Magic Johnson was one of professional basketball's most popular stars. He won five championships with the Los Angeles Lakers in the 1980s before he was forced to retire after contracting the human immunodeficiency virus (HIV), the virus that causes acquired immune deficiency syndrome (AIDS), a disease that destroys the body's ability to fight off infection.
The writings of the English author and lexicographer (an author or editor of a dictionary) Samuel Johnson express a deep respect for the past combined with an energetic independence of mind.
Al Jolson (Asa Yoelson) was born on May 26, 1886, in Srednike, Lithuania. Jolson's family came to the United States in 1894, settling in Washington, D.C.
Award-winning actor James Earl Jones has acted on television, stage, and screen. He is best known for his deep bass voice.
Quincy Jones has worked as a musician, composer, arranger, producer, and film and television executive. He also helped Michael Jackson (1958–), Oprah Winfrey (1954–), and many others become stars.
Ben Jonson was an English playwright and poet best known for his satiric comedies (types of comedies that poke fun at human weaknesses). In many peoples opinion he was, next to William Shakespeare (1564–1616), the greatest dramatic genius of the English Renaissance (roughly the fourteenth through sixteenth centuries).
Basketball superstar Michael Jordan is one of the most successful, popular, and wealthy athletes in college, Olympic, and professional sports history.
James Joyce was an Irish author who experimented with ways to use language, symbolism (having one thing to stand for another), interior monologue (characters talking to themselves), and stream of consciousness (the uninterrupted, continuous flow of a character's thoughts).
Benito Juárez was a Mexican statesman and four-time president of Mexico. After resisting takeover by European powers, Juárez installed numerous social changes that would improve the lives of the Mexican people.
The Swiss psychologist and psychiatrist Carl Jung was one of the major forces responsible for bringing psychological (having to do with the mind and its processes) thought and its theories into the twentieth century.
The Czech-born German novelist and short-story writer Franz Kafka presented man's experience of total isolation or separation from the environment around him. In his works man finds himself in a maze that he will never understand.
The Russian painter and graphic artist Wassily Kandinsky was one of the great masters of modern art, as well as the outstanding representative of pure abstract painting (using only colors and forms) that dominated the first half of the twentieth century.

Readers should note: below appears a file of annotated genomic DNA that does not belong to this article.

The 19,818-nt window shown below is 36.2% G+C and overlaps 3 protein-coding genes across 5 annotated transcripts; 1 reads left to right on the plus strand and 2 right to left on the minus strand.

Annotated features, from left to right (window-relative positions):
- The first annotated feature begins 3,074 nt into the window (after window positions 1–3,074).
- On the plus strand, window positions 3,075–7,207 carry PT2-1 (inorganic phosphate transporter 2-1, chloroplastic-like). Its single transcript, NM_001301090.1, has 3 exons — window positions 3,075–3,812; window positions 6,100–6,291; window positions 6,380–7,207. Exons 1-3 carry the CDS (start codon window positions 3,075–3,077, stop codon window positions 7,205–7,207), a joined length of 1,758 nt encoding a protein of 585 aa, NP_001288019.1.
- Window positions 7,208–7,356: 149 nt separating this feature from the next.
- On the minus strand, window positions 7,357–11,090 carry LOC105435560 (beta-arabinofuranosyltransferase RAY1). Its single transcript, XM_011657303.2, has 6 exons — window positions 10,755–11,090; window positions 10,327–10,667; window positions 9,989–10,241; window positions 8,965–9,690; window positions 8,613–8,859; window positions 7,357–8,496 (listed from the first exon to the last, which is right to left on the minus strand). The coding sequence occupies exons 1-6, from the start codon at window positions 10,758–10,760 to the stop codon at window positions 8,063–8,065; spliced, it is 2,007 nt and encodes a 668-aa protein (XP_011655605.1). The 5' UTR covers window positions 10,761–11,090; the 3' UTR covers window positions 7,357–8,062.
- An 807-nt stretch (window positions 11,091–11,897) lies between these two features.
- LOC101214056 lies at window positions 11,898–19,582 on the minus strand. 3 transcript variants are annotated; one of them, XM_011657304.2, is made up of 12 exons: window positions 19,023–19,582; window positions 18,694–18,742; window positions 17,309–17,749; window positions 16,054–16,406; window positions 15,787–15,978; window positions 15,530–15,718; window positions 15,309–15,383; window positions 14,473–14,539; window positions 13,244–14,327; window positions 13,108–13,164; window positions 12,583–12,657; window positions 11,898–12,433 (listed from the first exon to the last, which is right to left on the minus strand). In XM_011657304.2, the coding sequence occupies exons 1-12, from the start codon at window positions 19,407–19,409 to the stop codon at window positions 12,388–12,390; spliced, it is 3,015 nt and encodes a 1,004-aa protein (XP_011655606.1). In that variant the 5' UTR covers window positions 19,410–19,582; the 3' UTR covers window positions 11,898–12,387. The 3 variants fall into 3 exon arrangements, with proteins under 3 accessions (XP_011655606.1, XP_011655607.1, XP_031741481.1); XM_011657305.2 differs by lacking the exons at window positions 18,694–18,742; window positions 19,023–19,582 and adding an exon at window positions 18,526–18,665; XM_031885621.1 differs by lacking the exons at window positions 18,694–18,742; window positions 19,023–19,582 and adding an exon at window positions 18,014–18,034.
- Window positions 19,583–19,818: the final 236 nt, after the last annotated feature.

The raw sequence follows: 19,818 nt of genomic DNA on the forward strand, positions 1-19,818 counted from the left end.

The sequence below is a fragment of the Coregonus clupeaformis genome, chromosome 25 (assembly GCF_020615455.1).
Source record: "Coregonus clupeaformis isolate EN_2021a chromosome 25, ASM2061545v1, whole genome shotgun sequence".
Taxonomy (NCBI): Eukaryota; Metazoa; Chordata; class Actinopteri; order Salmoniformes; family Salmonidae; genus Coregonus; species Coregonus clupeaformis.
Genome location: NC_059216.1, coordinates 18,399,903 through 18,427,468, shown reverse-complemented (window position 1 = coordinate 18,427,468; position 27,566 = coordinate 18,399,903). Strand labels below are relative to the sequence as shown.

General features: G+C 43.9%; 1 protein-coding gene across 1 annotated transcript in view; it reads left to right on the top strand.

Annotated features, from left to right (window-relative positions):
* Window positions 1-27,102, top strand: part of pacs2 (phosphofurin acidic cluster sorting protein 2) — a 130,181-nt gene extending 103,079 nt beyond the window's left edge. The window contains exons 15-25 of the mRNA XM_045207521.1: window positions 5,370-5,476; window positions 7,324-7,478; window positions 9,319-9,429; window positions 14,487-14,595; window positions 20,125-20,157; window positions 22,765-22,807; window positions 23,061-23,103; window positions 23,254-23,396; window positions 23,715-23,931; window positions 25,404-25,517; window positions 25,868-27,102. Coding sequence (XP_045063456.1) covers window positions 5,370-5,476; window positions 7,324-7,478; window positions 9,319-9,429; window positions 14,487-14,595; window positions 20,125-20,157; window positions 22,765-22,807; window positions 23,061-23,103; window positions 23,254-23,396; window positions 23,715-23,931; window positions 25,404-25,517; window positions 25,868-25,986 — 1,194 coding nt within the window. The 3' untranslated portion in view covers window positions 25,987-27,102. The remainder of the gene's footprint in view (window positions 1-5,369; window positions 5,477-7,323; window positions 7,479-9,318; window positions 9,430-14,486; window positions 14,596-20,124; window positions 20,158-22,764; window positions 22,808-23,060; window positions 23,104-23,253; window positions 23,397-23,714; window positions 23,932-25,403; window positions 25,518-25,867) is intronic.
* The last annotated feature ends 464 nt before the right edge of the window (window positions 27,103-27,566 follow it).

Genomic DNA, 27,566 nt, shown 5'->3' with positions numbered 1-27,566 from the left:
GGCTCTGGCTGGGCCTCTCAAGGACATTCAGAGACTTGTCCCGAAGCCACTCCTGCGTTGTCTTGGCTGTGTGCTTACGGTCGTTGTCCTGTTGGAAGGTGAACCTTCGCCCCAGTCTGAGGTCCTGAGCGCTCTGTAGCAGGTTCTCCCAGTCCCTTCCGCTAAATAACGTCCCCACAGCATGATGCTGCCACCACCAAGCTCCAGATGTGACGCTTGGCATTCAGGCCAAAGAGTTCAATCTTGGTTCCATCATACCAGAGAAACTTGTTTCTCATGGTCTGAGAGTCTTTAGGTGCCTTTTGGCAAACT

The major works of the German philosopher Immanuel Kant offer an analysis of theoretical and moral reason and the ability of human judgment. He had a great influence on the intellectual movements of the nineteenth and twentieth centuries.
The English Romantic poet John Keats stressed that man's quest for happiness and fulfillment is thwarted (prevented from taking place) by the sorrow and corruption inherent (existing as an essential characteristic) in human nature. His works are marked with rich imagery and melodic beauty.
Though both blind and deaf, American lecturer and author Helen Keller (1880–1968) traveled the world over, fighting for improvement in the education and life of the physically handicapped.
Although Gene Kelly established his reputation as an actor and a dancer, his contribution to the Hollywood, California, musical also includes choreography (creating dances) and movie direction.
Edward (Ted) Kennedy, brother of President John F. Kennedy (1917– 1963) and Robert F.
John F. Kennedy was the thirty-fifth president of the United States.
John F. Kennedy Jr., son of the late president John F.
Robert Kennedy was a U.S. senator and the attorney general in the presidential administration of his brother John F.
The German astronomer Johannes Kepler's discovery of three basic laws governing the motion of planets made him one of the chief founders of modern astronomy (the study of the universe and its stars and planets).
J ack Kerouac, an American writer, is best known for On the Road, (1957) which describes his travels into the American West. He is known as the father of the Beat Generation, younger intellectuals who rejected traditional values of society.
Charles F. Kettering, first as an independent inventor and later as head of research for General Motors Corporation, conducted research that established him as one of the most creative Americans of his generation.
Ayatollah Khomeini was the founder and supreme leader of the Islamic Republic of Iran. The only leader in the Muslim world who combined political and religious authority as a head of state, he took office in 1979.
The Soviet political leader Nikita Khrushchev was a major force in world politics in the second half of the twentieth century. His leadership played a key role in the 1960s during the height of the Cold War, a four-decade standoff between the United States and the Soviet Union.
I nternational tennis star Billie Jean King won a record twenty Wimbledon championships and helped win equal treatment for women in sports.
Coretta Scott King was the wife of civil rights leader Martin Luther King Jr. (1929–1968).